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certainty: firm conviction that something is the case

Every morning for me starts with coffee and Wordle--I don't ever skip it. Wordle, like anything, comes more easily with practice. I don't usually linger long over it, and I don't have methods or strategies or words I always start with like a lot of people do. I wing it; I play with it, and the answers usually come without a lot of effort these days. This unfettered approach to Wordle isn't really like me, and I really love it for this reason. But every once in awhile I get hung up, and the common obstacle in this case is when I am absolutely certain the word has to be this or that. And I am almost always absolutely wrong.

Here's a quick rundown for those of you who don't play Wordle: each day you get six tries to guess a five letter word. Each time you guess a word, one of the following happens:

  • if any of the letters in the word you guess are not in the word of the day, those letters show up gray
  • if any of the letters in the word you guess are in the word of the day but in the wrong place, they show up yellow
  • if any of the letters in the word you guess are in the correct spot in the word of the day, they show up green.
  • and, if a word you throw out as a guess isn't a word at all, the letters kind of "jump" and it won't count it--a saving grace, actually, so you aren't wasting turns on nonsense

So, one morning I am sipping my coffee and breezily making my guesses when my fourth guess gives me three green letters--so three letters in their correct spots: _ _ B E R. I've got it! It has to be F I B E R. Nope. That was guess number five. Without hesitating: Oh, I've got it! It has to be C Y B E R. Nope, it's not cyber. Or fiber. And I'm out of turns. The word of the day appears on the screen: E M B E R. Ember. I knew it was fiber. I knew it. I had my certainty. Then I immediately knew it was cyber. I knew it. However, had I taken a beat, taken a breath before launching, I would have seen that one of my first four guesses had contained the letter C and Wordle had kindly let me know that the word of the day today did not contain a C. But I was certain. It took me a minute, embarassingly, to let go of the fact that the word wasn't fiber or cyber. It took me a minute, astonishingly, to realize that I was wrong and the word was E M B E R because, well...just because. Because it's just a game, and because today's word was E M B E R. Despite my absolute conviction of my rightness, I was still wrong. Huh.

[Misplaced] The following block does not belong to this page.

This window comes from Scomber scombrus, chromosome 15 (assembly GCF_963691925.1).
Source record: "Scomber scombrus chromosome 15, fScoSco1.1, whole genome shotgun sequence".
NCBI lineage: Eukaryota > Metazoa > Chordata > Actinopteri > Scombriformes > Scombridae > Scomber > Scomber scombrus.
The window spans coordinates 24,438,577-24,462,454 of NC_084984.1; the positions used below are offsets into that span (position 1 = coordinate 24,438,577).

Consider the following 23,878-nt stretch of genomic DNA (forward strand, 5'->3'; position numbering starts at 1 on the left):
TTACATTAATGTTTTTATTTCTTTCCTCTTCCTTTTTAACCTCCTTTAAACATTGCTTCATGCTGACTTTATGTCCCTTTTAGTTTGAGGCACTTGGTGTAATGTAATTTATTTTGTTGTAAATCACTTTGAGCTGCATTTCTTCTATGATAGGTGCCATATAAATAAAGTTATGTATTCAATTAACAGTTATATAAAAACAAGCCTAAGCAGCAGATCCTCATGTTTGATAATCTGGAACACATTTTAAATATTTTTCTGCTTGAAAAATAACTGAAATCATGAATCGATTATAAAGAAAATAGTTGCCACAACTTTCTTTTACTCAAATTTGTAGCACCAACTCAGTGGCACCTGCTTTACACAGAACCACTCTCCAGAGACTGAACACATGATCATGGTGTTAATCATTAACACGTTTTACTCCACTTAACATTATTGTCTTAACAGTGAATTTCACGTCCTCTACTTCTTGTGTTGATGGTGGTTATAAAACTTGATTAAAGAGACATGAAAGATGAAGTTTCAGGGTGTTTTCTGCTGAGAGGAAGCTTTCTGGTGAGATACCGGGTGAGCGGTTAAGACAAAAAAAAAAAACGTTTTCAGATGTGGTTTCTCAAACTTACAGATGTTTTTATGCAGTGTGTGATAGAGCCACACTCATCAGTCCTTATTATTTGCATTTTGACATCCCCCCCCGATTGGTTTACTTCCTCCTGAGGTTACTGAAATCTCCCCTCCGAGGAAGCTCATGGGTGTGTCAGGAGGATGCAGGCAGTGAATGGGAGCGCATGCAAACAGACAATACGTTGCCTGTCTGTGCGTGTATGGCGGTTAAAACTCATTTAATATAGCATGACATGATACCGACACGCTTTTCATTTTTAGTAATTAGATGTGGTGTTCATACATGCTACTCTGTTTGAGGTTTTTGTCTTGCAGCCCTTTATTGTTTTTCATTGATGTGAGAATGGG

One recent, glorious Saturday morning I went out for my "run"-- my run/walk interval workout that is easing me back into running. It was the morning of the Olympic Marathon Trials and I had an almost pain free workout--my body seemed to know what to do and my overall pace was down by a full minute from the same workout just days before. It was such a hopeful, encouraging feeling--I've turned a corner I thought. I went home, turned on the trials, and sat under a blanket with my coffee and my breakfast. It was perfect, like Saturdays of old--before running became labored, before surgeries, before my mind went bonkers and I became a casualty of running headcase. I spent the rest of the weekend in the comfort of certainty--no, in the smugness of certainty.


  • corner turned: check
  • healing complete: check
  • mindset strong: check